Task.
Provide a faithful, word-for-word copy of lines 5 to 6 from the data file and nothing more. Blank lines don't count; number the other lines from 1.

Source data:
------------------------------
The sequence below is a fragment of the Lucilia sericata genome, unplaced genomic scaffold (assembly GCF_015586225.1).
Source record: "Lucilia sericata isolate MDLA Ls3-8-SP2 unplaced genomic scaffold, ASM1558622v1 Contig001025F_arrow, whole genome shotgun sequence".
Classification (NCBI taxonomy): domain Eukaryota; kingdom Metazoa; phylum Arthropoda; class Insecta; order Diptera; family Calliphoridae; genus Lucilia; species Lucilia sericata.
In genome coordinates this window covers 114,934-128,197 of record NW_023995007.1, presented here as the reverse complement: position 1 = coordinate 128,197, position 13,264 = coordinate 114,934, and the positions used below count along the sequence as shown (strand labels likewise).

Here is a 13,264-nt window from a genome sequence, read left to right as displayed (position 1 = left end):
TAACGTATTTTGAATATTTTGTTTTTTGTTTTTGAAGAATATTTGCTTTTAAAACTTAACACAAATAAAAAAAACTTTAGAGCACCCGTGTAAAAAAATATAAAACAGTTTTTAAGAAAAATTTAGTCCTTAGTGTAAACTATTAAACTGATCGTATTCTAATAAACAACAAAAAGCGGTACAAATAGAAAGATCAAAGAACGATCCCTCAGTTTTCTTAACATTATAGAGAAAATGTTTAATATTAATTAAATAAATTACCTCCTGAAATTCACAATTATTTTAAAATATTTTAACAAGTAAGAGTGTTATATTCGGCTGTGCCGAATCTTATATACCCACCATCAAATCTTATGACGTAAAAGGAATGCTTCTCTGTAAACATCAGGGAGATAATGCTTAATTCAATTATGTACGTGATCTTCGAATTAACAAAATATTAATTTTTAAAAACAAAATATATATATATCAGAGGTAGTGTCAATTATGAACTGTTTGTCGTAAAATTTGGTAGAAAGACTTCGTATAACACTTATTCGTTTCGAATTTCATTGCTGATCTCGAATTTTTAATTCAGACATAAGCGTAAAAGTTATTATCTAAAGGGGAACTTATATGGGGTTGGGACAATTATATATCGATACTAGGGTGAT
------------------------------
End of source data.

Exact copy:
Here is a 13,264-nt window from a genome sequence, read left to right as displayed (position 1 = left end):
TAACGTATTTTGAATATTTTGTTTTTTGTTTTTGAAGAATATTTGCTTTTAAAACTTAACACAAATAAAAAAAACTTTAGAGCACCCGTGTAAAAAAATATAAAACAGTTTTTAAGAAAAATTTAGTCCTTAGTGTAAACTATTAAACTGATCGTATTCTAATAAACAACAAAAAGCGGTACAAATAGAAAGATCAAAGAACGATCCCTCAGTTTTCTTAACATTATAGAGAAAATGTTTAATATTAATTAAATAAATTACCTCCTGAAATTCACAATTATTTTAAAATATTTTAACAAGTAAGAGTGTTATATTCGGCTGTGCCGAATCTTATATACCCACCATCAAATCTTATGACGTAAAAGGAATGCTTCTCTGTAAACATCAGGGAGATAATGCTTAATTCAATTATGTACGTGATCTTCGAATTAACAAAATATTAATTTTTAAAAACAAAATATATATATATCAGAGGTAGTGTCAATTATGAACTGTTTGTCGTAAAATTTGGTAGAAAGACTTCGTATAACACTTATTCGTTTCGAATTTCATTGCTGATCTCGAATTTTTAATTCAGACATAAGCGTAAAAGTTATTATCTAAAGGGGAACTTATATGGGGTTGGGACAATTATATATCGATACTAGGGTGAT